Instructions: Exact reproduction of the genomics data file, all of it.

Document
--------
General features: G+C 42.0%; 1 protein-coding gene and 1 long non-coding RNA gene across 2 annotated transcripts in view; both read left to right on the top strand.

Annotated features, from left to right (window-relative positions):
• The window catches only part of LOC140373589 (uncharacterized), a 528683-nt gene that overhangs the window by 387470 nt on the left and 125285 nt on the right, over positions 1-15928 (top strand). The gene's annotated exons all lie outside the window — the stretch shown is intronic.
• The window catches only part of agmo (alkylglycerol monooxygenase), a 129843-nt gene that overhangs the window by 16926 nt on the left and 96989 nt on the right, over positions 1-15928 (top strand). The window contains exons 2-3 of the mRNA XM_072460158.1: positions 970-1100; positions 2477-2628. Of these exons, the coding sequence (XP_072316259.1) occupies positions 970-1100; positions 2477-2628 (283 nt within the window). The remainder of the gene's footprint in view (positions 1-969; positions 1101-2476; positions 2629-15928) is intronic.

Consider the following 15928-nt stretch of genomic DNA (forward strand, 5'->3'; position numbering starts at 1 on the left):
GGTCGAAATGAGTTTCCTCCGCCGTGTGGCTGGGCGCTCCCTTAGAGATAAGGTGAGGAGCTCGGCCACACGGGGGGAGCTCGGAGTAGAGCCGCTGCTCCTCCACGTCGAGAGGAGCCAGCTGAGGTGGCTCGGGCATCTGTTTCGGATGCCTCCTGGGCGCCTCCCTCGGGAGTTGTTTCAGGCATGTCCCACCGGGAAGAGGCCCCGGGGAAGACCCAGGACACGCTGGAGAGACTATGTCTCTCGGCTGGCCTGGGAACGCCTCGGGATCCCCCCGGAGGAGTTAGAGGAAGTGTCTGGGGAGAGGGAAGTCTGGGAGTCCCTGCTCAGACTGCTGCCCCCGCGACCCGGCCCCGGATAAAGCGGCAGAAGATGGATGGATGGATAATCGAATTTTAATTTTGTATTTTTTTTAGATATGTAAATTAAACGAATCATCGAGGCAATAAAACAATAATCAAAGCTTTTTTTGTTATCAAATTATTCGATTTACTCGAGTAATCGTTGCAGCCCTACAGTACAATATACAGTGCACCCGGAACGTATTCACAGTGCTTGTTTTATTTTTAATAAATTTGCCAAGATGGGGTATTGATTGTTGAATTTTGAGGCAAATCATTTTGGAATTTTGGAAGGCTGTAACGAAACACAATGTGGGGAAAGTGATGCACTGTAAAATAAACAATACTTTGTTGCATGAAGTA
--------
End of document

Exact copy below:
General features: G+C 42.0%; 1 protein-coding gene and 1 long non-coding RNA gene across 2 annotated transcripts in view; both read left to right on the top strand.

Annotated features, from left to right (window-relative positions):
• The window catches only part of LOC140373589 (uncharacterized), a 528683-nt gene that overhangs the window by 387470 nt on the left and 125285 nt on the right, over positions 1-15928 (top strand). The gene's annotated exons all lie outside the window — the stretch shown is intronic.
• The window catches only part of agmo (alkylglycerol monooxygenase), a 129843-nt gene that overhangs the window by 16926 nt on the left and 96989 nt on the right, over positions 1-15928 (top strand). The window contains exons 2-3 of the mRNA XM_072460158.1: positions 970-1100; positions 2477-2628. Of these exons, the coding sequence (XP_072316259.1) occupies positions 970-1100; positions 2477-2628 (283 nt within the window). The remainder of the gene's footprint in view (positions 1-969; positions 1101-2476; positions 2629-15928) is intronic.

Consider the following 15928-nt stretch of genomic DNA (forward strand, 5'->3'; position numbering starts at 1 on the left):
GGTCGAAATGAGTTTCCTCCGCCGTGTGGCTGGGCGCTCCCTTAGAGATAAGGTGAGGAGCTCGGCCACACGGGGGGAGCTCGGAGTAGAGCCGCTGCTCCTCCACGTCGAGAGGAGCCAGCTGAGGTGGCTCGGGCATCTGTTTCGGATGCCTCCTGGGCGCCTCCCTCGGGAGTTGTTTCAGGCATGTCCCACCGGGAAGAGGCCCCGGGGAAGACCCAGGACACGCTGGAGAGACTATGTCTCTCGGCTGGCCTGGGAACGCCTCGGGATCCCCCCGGAGGAGTTAGAGGAAGTGTCTGGGGAGAGGGAAGTCTGGGAGTCCCTGCTCAGACTGCTGCCCCCGCGACCCGGCCCCGGATAAAGCGGCAGAAGATGGATGGATGGATAATCGAATTTTAATTTTGTATTTTTTTTAGATATGTAAATTAAACGAATCATCGAGGCAATAAAACAATAATCAAAGCTTTTTTTGTTATCAAATTATTCGATTTACTCGAGTAATCGTTGCAGCCCTACAGTACAATATACAGTGCACCCGGAACGTATTCACAGTGCTTGTTTTATTTTTAATAAATTTGCCAAGATGGGGTATTGATTGTTGAATTTTGAGGCAAATCATTTTGGAATTTTGGAAGGCTGTAACGAAACACAATGTGGGGAAAGTGATGCACTGTAAAATAAACAATACTTTGTTGCATGAAGTA